Loftus Hall is said to be the most haunted house in Ireland, so with it’s spooky history the hall was perhaps the perfect backdrop for shooting a horror film. Made by Epic Pictures Group and Tailored Films, The Lodgers is a gothic horror, directed by Brian O’Malley and scripted by David Turpin.
It’s a ghost story of orphaned twins Rachel and Edward who share their stately home, which could do with a lick of paint or three (just saying), with unseen sinister forces – known as ‘The Lodgers’. The siblings, haunted by a secret curse that forces them to remain in the large estate left to them by their late parents, see matters take a turn when a young man falls in love with Rachel and tries to free her, his attempt sets off a deadly chain reaction.
One of the stars of the show is its fantastic setting. The story of Loftus Hall itself began in around 1170 AD, when a Norman knight called Raymond (Redmond) Fitzgerald, who was nicknamed Le Gros (‘The Fat’), landed at Baginbun Head in the Hook Peninsula in what is now county Wexford in Ireland.
He built a castle on the site of land he acquired known as Houseland Castle. Over the years, it fell into a state of disrepair and in 1350, at the time of the Black Death, descendants of Raymond built a new castle called ‘Redmond Hall’, the building we now know as Loftus Hall.
The Hall became the property of the Loftus family in 1666 (nothing spooky about that year) as a result of the Cromwellian confiscations and this was confirmed after the Restoration of King Charles II of England by the Act of Settlement in 1662. Henry Loftus, who acquired the confiscated lands and the mansion renamed it Loftus Hall.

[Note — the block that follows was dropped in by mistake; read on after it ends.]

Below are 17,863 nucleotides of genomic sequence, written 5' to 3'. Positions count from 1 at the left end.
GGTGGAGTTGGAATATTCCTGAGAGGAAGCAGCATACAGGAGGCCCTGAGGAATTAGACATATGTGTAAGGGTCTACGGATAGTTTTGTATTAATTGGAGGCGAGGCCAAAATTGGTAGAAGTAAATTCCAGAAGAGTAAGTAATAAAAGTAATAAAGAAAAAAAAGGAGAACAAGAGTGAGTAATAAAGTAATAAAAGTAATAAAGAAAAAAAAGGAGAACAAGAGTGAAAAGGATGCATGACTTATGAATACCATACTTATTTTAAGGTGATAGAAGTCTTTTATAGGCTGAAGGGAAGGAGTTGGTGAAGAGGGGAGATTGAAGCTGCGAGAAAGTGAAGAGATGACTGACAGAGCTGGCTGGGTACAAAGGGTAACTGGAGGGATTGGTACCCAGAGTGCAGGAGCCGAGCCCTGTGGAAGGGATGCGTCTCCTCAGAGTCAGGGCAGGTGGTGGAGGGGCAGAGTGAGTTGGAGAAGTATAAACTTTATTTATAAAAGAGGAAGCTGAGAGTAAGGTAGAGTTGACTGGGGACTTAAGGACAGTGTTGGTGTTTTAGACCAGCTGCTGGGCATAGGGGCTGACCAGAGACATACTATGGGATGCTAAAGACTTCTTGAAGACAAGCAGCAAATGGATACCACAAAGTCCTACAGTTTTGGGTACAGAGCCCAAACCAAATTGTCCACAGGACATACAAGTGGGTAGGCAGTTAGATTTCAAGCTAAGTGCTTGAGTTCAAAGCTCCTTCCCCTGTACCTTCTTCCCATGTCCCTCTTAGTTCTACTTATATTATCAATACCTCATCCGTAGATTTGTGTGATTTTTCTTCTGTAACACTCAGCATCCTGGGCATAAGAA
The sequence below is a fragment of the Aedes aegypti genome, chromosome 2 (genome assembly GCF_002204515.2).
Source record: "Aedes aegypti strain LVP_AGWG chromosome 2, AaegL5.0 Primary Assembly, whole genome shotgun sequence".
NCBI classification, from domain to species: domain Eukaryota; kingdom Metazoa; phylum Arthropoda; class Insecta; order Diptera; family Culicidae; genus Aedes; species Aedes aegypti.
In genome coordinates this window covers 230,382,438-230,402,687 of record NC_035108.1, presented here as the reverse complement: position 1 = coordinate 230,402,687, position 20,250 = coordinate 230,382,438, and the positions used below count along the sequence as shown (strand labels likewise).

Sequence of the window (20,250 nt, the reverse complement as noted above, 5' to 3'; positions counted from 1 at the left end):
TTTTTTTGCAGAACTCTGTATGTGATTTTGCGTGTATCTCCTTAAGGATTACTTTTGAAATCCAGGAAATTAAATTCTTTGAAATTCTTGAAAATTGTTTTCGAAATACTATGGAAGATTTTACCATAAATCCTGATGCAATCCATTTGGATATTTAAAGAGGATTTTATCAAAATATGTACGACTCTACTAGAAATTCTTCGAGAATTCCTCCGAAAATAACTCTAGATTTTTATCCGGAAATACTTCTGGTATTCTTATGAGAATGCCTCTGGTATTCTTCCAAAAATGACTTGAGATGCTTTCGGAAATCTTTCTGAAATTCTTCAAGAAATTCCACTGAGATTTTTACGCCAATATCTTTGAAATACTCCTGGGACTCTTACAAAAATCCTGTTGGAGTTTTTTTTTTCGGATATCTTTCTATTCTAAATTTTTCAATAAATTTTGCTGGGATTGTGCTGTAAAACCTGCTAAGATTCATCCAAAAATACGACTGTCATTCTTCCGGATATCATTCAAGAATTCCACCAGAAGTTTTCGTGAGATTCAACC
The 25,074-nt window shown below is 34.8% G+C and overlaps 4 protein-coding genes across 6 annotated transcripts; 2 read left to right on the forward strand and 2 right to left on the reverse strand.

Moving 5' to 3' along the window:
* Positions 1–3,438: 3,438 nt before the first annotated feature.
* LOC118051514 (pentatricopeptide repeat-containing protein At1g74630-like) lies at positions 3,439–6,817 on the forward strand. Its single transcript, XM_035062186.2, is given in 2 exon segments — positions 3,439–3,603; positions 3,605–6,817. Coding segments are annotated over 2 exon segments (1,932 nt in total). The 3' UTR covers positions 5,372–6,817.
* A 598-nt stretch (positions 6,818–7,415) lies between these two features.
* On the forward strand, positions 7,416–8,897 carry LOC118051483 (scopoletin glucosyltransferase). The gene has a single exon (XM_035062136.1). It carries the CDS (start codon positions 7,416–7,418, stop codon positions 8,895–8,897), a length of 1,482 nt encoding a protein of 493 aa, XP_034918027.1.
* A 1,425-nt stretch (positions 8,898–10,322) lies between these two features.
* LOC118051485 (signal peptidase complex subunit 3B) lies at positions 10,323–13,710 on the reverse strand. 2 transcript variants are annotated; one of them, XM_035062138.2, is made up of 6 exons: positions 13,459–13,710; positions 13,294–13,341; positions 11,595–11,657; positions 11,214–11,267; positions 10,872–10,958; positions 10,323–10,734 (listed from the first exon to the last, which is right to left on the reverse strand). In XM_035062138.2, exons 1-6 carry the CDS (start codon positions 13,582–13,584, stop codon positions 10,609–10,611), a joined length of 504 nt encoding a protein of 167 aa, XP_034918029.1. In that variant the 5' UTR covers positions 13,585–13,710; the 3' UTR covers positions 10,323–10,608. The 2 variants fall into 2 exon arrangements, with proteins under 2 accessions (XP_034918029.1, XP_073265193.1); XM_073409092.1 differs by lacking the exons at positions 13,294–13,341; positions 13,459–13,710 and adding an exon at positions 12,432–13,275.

Much of the mythology surrounding the house stems from the real life and death of Anne Tottenham. In the mid-1800s the house became occupied by the Tottenham family who came to stay at the Hall as caretakers while the Loftus family was away on business. Their family consisted of Lord Charles Tottenham his second wife and a daughter from his first marriage, Anne Tottenham.
Legend has it that one night, amid a powerful storm on the coast, a ship arrived at the Hook Peninsula and a young man made his way to the Hall asking if he could take shelter there. At the time, many ships landed on the shores of the peninsula and it wasn’t uncommon for those whose ships had been grounded to take shelter from storms at the great Hall.
This particular man was invited in and ended up residing at the house for several weeks. In this time Anne Tottenham found herself falling in love with the mysterious visitor. It is said they would talk for hours on end in the hall’s Tapestry room and play cards for entertainment most evenings with the entire family.
One night during a game Anne dropped a card, she moved her chair back and proceeded to bend over to pick it up, when she looked underneath the table she screamed in terror when she saw two cloven hooves in front of her. The stranger was seemingly the Devil himself! The visitor transformed into a fireball and disappeared through the roof, leaving Anne in a trauma from which she would never return.